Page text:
Lt. Gov. Justin Fairfax talks to reporters in the Capitol last week after sexual assault allegations were made against him. (Ned Oliver/ Virginia Mercury)

Virginia Democrats issued statements in response to an allegation that Lt. Gov. Justin Fairfax sexually assaulted a woman in 2004.

“The facts here are still being determined,” the House and Senate Democratic caucuses said. “Every individual deserves the opportunity to be heard, and we respect anyone who comes forward to share their story.”

The Virginia Democratic Party said “all allegations of sexual assault deserve to be taken with profound gravity.

“We will continue to evaluate the claims regarding Lieutenant Governor Fairfax.”

The Virginia Legislative Black Caucus said Monday that it “takes all allegations of sexual assault or misconduct with the utmost seriousness.”

The caucus said it would “continue to assess the developing situation as more details become available.”

Fairfax has denied the allegation and said his encounter with the woman was consensual.

Fairfax seemed poised to take over the governership after a photo of two men — one in blackface and one in a Ku Klux Klan robe — was found on Gov. Ralph Northam’s 1984 Eastern Virginia Medical School yearbook page last week.

National and state Democrats called for his resignation. Fairfax, who would take over if Northam resigned, did not explicitly call for Northam’s resignation.

Late Sunday, a story began circulating that Fairfax sexually assaulted a woman at the 2004 Democratic National Convention.

The Washington Post wrote the allegation first came to light during Fairfax’s campaign, but the newspaper couldn’t find any evidence to prove it did or didn’t happen.

Fairfax denied the story and has implied that other politicians — namely Richmond Mayor Levar Stoney — is behind the woman’s story coming up again.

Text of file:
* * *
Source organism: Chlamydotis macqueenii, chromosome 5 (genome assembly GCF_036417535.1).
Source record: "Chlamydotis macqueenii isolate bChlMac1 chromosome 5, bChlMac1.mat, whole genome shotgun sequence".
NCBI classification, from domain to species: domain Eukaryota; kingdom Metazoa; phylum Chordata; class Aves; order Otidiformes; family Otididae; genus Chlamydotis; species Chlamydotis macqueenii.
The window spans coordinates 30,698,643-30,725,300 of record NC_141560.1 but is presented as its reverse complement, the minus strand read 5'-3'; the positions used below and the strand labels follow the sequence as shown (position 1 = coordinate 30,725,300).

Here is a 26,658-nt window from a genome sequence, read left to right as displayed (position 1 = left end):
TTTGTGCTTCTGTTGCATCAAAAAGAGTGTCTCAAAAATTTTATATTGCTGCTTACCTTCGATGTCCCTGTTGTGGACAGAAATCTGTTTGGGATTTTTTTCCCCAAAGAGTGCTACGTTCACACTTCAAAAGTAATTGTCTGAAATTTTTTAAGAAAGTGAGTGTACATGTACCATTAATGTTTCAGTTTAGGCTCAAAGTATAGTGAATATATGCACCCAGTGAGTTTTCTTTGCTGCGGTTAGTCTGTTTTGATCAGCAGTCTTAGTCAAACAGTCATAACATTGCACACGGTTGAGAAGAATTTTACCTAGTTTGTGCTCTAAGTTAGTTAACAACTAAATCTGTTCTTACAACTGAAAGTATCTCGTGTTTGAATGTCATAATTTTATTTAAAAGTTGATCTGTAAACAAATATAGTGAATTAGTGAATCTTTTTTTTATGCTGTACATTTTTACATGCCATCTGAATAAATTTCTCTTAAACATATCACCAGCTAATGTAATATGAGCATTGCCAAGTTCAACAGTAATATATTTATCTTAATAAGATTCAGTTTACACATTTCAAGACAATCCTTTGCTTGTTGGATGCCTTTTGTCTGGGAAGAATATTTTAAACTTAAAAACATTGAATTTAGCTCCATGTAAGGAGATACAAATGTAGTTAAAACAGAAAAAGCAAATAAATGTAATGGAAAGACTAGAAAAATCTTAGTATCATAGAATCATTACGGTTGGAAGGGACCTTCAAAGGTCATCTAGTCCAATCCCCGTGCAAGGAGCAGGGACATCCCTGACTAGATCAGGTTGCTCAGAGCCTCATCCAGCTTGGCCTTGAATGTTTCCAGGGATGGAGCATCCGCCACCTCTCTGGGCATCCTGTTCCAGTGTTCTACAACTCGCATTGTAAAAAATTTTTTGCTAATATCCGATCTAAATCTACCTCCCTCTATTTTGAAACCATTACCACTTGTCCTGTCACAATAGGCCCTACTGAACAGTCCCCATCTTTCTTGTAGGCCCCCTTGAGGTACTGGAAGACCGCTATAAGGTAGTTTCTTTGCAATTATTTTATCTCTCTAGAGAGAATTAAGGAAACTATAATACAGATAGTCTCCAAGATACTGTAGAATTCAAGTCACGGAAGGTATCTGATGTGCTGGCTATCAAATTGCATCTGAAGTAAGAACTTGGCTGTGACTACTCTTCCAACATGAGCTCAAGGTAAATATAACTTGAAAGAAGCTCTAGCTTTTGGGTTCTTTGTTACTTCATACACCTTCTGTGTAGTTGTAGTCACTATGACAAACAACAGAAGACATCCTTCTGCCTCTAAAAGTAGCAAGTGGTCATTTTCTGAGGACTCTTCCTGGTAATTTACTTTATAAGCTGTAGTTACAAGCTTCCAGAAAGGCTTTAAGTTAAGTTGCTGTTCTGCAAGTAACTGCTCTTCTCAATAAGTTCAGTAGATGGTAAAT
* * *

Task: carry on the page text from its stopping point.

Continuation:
“Does anybody think it’s any coincidence that on the eve of potentially my being elevated that that’s when this uncorroborated smear comes out?” Fairfax asked reporters the day after the story resurfaced.

Stoney’s camp has denied he was involved.

“The Lt. Governor will take appropriate legal action against those attempting to spread this defamatory and false allegation,” a release from Fairfax’s office said.

UPDATE: Fairfax’s accuser, Vanessa Tyson, a fellow at Stanford University and associate professor at Scripps College, issued a statement Wednesday that included graphic details of the alleged assault. 

“I cannot believe, given my obvious distress, that Mr. Fairfax thought this forced sexual act was consensual,” Tyson said. “After the assault, I suffered from both deep humiliation and shame.”

Fairfax issued his own statement Wednesday, again maintaining the encounter was consensual.

“I would like to encourage the media, my supporters and others to treat both the woman who made the allegation and my family with respect for how painful this situation can be for everyone involved,” Fairfax said. “I wish her no harm or humiliation, nor do I seek to denigrate her or diminish her voice, but I cannot agree with a description of events that I know is not true.”

 

 

 

 

 

 

 

 

 

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Mechelle Hankerson
Mechelle, born and raised in Virginia Beach, is a graduate of Virginia Commonwealth University with a degree in mass communications and a concentration in print journalism. She covered the General Assembly for the university’s Capital News Service and was among 12 student journalists in swing states selected by the Washington Post to cover the 2012 presidential election. For the past five years, she has covered local government, crime, housing, infrastructure and other issues at the Raleigh News & Observer and The Virginian-Pilot, where she most recently covered the state’s biggest city, Virginia Beach.